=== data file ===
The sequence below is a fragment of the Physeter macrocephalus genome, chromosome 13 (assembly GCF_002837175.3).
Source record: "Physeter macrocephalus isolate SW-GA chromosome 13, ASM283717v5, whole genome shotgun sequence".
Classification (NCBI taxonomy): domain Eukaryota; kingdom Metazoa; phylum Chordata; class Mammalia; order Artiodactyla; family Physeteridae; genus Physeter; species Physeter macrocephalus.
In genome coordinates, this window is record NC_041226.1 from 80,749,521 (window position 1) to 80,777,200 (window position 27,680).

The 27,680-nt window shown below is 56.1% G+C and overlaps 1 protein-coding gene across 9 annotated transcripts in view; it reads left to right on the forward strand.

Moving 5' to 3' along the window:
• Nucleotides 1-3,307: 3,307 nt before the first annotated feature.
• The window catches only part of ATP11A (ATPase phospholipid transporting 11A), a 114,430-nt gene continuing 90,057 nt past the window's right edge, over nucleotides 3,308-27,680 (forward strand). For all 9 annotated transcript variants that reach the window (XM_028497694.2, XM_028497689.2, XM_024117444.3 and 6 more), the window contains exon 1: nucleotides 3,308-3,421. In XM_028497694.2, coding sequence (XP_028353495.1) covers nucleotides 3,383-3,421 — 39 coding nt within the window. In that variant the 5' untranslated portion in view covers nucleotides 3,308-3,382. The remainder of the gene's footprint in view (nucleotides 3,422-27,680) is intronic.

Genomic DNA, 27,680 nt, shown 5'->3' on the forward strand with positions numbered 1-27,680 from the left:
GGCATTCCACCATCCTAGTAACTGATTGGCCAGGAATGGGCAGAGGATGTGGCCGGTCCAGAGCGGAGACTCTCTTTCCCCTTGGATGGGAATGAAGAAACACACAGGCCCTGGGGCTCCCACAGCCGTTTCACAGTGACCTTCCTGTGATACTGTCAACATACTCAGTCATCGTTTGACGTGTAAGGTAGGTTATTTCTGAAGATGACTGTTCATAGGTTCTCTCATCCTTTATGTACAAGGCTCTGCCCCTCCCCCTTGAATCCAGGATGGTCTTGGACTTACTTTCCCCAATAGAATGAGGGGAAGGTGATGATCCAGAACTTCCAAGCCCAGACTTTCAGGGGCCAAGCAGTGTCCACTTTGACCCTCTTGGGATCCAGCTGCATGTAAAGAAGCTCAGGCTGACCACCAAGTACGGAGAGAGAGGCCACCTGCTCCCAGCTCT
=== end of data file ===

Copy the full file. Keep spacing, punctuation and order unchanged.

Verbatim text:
The sequence below is a fragment of the Physeter macrocephalus genome, chromosome 13 (assembly GCF_002837175.3).
Source record: "Physeter macrocephalus isolate SW-GA chromosome 13, ASM283717v5, whole genome shotgun sequence".
Classification (NCBI taxonomy): domain Eukaryota; kingdom Metazoa; phylum Chordata; class Mammalia; order Artiodactyla; family Physeteridae; genus Physeter; species Physeter macrocephalus.
In genome coordinates, this window is record NC_041226.1 from 80,749,521 (window position 1) to 80,777,200 (window position 27,680).

The 27,680-nt window shown below is 56.1% G+C and overlaps 1 protein-coding gene across 9 annotated transcripts in view; it reads left to right on the forward strand.

Moving 5' to 3' along the window:
• Nucleotides 1-3,307: 3,307 nt before the first annotated feature.
• The window catches only part of ATP11A (ATPase phospholipid transporting 11A), a 114,430-nt gene continuing 90,057 nt past the window's right edge, over nucleotides 3,308-27,680 (forward strand). For all 9 annotated transcript variants that reach the window (XM_028497694.2, XM_028497689.2, XM_024117444.3 and 6 more), the window contains exon 1: nucleotides 3,308-3,421. In XM_028497694.2, coding sequence (XP_028353495.1) covers nucleotides 3,383-3,421 — 39 coding nt within the window. In that variant the 5' untranslated portion in view covers nucleotides 3,308-3,382. The remainder of the gene's footprint in view (nucleotides 3,422-27,680) is intronic.

Genomic DNA, 27,680 nt, shown 5'->3' on the forward strand with positions numbered 1-27,680 from the left:
GGCATTCCACCATCCTAGTAACTGATTGGCCAGGAATGGGCAGAGGATGTGGCCGGTCCAGAGCGGAGACTCTCTTTCCCCTTGGATGGGAATGAAGAAACACACAGGCCCTGGGGCTCCCACAGCCGTTTCACAGTGACCTTCCTGTGATACTGTCAACATACTCAGTCATCGTTTGACGTGTAAGGTAGGTTATTTCTGAAGATGACTGTTCATAGGTTCTCTCATCCTTTATGTACAAGGCTCTGCCCCTCCCCCTTGAATCCAGGATGGTCTTGGACTTACTTTCCCCAATAGAATGAGGGGAAGGTGATGATCCAGAACTTCCAAGCCCAGACTTTCAGGGGCCAAGCAGTGTCCACTTTGACCCTCTTGGGATCCAGCTGCATGTAAAGAAGCTCAGGCTGACCACCAAGTACGGAGAGAGAGGCCACCTGCTCCCAGCTCT